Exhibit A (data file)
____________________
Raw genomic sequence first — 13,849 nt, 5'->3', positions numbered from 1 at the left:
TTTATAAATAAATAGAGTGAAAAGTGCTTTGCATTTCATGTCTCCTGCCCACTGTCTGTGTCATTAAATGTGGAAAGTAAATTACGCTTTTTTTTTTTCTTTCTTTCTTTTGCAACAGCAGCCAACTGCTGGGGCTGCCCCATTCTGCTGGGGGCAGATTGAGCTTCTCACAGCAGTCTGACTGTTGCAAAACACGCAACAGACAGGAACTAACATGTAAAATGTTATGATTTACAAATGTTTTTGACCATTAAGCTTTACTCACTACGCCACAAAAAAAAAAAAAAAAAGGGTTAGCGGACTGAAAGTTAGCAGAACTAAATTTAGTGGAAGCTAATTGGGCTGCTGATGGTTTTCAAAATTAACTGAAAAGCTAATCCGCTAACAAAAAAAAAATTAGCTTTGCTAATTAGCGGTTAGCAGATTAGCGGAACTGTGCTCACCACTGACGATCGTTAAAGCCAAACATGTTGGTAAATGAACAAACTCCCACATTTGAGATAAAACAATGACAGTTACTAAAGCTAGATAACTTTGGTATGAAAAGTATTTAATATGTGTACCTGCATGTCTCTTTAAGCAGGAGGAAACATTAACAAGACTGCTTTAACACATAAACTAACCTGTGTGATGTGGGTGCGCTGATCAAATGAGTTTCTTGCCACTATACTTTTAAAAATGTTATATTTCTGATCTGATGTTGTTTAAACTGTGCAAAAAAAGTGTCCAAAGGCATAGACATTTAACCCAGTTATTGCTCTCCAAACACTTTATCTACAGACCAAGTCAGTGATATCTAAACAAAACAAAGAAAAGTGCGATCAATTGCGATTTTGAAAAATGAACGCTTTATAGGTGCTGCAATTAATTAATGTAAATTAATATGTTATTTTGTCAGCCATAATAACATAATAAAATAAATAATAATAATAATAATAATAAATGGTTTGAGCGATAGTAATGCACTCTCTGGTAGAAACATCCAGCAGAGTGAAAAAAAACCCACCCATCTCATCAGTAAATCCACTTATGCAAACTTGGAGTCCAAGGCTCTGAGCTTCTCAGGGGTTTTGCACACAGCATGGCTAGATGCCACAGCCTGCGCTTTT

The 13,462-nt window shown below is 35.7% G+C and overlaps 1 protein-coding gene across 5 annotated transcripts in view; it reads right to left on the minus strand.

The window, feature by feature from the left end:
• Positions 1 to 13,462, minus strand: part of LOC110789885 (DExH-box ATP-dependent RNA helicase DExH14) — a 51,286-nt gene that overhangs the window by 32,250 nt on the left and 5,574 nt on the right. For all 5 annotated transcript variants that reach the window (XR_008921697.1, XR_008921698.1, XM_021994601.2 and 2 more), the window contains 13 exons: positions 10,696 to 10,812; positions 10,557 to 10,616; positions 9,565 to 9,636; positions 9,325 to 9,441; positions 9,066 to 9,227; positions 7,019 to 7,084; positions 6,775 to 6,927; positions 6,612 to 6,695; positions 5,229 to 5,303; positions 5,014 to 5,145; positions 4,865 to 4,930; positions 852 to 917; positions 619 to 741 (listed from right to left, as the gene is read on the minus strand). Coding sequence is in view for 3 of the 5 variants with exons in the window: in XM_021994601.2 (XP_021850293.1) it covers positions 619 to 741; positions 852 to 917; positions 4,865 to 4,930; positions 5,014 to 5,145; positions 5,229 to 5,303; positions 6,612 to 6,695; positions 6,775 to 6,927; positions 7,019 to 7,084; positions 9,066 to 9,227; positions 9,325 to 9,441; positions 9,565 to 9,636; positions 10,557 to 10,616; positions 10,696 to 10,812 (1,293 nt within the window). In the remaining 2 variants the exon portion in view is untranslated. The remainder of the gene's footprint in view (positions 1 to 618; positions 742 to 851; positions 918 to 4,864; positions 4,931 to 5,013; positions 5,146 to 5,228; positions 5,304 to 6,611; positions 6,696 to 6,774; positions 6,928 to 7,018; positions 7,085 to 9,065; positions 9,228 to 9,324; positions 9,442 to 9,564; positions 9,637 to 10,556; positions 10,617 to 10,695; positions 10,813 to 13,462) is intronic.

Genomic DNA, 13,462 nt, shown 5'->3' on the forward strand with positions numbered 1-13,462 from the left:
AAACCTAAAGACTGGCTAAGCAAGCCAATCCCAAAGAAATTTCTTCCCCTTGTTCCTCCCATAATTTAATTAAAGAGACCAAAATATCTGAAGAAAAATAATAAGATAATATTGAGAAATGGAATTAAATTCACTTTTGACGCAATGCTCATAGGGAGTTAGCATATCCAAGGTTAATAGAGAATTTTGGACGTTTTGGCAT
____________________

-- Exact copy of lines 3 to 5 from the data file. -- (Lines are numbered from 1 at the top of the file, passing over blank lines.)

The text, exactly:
The 13,462-nt window shown below is 35.7% G+C and overlaps 1 protein-coding gene across 5 annotated transcripts in view; it reads right to left on the minus strand.

The window, feature by feature from the left end:
• Positions 1 to 13,462, minus strand: part of LOC110789885 (DExH-box ATP-dependent RNA helicase DExH14) — a 51,286-nt gene that overhangs the window by 32,250 nt on the left and 5,574 nt on the right. For all 5 annotated transcript variants that reach the window (XR_008921697.1, XR_008921698.1, XM_021994601.2 and 2 more), the window contains 13 exons: positions 10,696 to 10,812; positions 10,557 to 10,616; positions 9,565 to 9,636; positions 9,325 to 9,441; positions 9,066 to 9,227; positions 7,019 to 7,084; positions 6,775 to 6,927; positions 6,612 to 6,695; positions 5,229 to 5,303; positions 5,014 to 5,145; positions 4,865 to 4,930; positions 852 to 917; positions 619 to 741 (listed from right to left, as the gene is read on the minus strand). Coding sequence is in view for 3 of the 5 variants with exons in the window: in XM_021994601.2 (XP_021850293.1) it covers positions 619 to 741; positions 852 to 917; positions 4,865 to 4,930; positions 5,014 to 5,145; positions 5,229 to 5,303; positions 6,612 to 6,695; positions 6,775 to 6,927; positions 7,019 to 7,084; positions 9,066 to 9,227; positions 9,325 to 9,441; positions 9,565 to 9,636; positions 10,557 to 10,616; positions 10,696 to 10,812 (1,293 nt within the window). In the remaining 2 variants the exon portion in view is untranslated. The remainder of the gene's footprint in view (positions 1 to 618; positions 742 to 851; positions 918 to 4,864; positions 4,931 to 5,013; positions 5,146 to 5,228; positions 5,304 to 6,611; positions 6,696 to 6,774; positions 6,928 to 7,018; positions 7,085 to 9,065; positions 9,228 to 9,324; positions 9,442 to 9,564; positions 9,637 to 10,556; positions 10,617 to 10,695; positions 10,813 to 13,462) is intronic.